India Won't Patent Minor Modifications In Drugs
from the closing-the-loophole dept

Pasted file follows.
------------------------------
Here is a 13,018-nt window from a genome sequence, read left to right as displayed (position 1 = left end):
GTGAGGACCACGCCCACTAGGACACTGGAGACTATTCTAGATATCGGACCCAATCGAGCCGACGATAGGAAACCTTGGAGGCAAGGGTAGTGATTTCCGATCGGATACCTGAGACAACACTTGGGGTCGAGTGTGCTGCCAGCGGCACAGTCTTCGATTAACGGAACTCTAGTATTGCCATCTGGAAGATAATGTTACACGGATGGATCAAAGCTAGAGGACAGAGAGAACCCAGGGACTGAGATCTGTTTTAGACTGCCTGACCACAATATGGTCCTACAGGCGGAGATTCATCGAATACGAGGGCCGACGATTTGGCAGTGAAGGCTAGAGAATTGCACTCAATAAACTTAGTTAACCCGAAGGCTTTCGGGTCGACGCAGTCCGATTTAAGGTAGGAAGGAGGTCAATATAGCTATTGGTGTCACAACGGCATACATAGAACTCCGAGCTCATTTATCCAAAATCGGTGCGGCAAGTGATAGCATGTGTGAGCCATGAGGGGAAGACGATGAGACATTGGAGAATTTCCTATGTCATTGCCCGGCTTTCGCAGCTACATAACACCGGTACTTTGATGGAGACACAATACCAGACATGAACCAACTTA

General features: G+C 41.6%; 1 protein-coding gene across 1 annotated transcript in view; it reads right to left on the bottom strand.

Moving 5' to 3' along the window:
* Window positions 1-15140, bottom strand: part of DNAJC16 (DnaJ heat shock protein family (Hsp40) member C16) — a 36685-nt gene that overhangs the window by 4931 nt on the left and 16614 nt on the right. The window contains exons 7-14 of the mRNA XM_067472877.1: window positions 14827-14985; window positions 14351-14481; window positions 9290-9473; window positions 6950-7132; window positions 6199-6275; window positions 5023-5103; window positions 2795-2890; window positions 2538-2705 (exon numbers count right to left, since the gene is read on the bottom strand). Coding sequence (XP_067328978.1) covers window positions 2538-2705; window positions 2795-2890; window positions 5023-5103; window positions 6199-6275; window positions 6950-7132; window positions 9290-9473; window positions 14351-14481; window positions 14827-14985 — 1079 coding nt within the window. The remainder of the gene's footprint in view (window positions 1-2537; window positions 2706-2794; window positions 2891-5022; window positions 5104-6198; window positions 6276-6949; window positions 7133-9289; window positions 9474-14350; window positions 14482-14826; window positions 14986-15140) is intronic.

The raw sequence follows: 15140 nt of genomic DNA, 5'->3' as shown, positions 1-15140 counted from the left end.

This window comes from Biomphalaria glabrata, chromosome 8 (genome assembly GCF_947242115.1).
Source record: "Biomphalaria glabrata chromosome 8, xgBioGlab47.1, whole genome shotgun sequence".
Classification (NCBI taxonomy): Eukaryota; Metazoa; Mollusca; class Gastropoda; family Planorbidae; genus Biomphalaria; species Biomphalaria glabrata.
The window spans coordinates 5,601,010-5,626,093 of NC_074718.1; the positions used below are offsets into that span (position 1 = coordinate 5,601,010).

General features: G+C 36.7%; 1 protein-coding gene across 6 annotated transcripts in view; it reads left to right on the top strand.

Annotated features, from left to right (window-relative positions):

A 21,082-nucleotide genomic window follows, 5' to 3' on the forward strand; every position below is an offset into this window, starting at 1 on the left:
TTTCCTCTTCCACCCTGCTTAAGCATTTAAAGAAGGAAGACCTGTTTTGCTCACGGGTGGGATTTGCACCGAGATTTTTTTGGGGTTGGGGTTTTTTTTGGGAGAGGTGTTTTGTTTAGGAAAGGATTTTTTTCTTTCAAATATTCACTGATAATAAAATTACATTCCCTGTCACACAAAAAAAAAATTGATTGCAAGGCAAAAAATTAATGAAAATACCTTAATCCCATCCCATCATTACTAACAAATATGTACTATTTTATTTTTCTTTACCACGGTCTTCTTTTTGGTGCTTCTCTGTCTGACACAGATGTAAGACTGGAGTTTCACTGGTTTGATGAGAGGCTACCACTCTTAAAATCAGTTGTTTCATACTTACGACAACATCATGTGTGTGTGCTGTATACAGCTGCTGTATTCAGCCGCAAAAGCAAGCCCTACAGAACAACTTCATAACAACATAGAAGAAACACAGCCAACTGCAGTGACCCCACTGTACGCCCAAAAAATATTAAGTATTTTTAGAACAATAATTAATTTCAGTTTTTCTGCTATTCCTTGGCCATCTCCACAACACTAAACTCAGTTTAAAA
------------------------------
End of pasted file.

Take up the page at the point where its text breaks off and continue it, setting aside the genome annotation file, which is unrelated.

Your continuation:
It seems that pharma firm Novartis tried to use this little trick to sneak in patent protection in India for a leukemia drug that came out before 1995. It tried to get a patent on a slightly modified version of the drug, which would then let it ban the sale of generic versions of the non-patented version of the drug. Luckily, as pointed out at Against Monopoly, an Indian court has denied the request, since Indian law says patents should only be granted for new products, or ones where there's a significant improvement -- which is not at all true in this case. That means generic makers can continue to market their drug in India and many, many more leukemia patients will be able to afford the medicine. Novartis, of course, whines that this will slow down drug development, but the evidence suggests exactly the opposite. Having a truly competitive market increases the incentive for real innovation. What Novartis wants is to focus on marginal, useless innovation for the sake of keeping monopoly profits.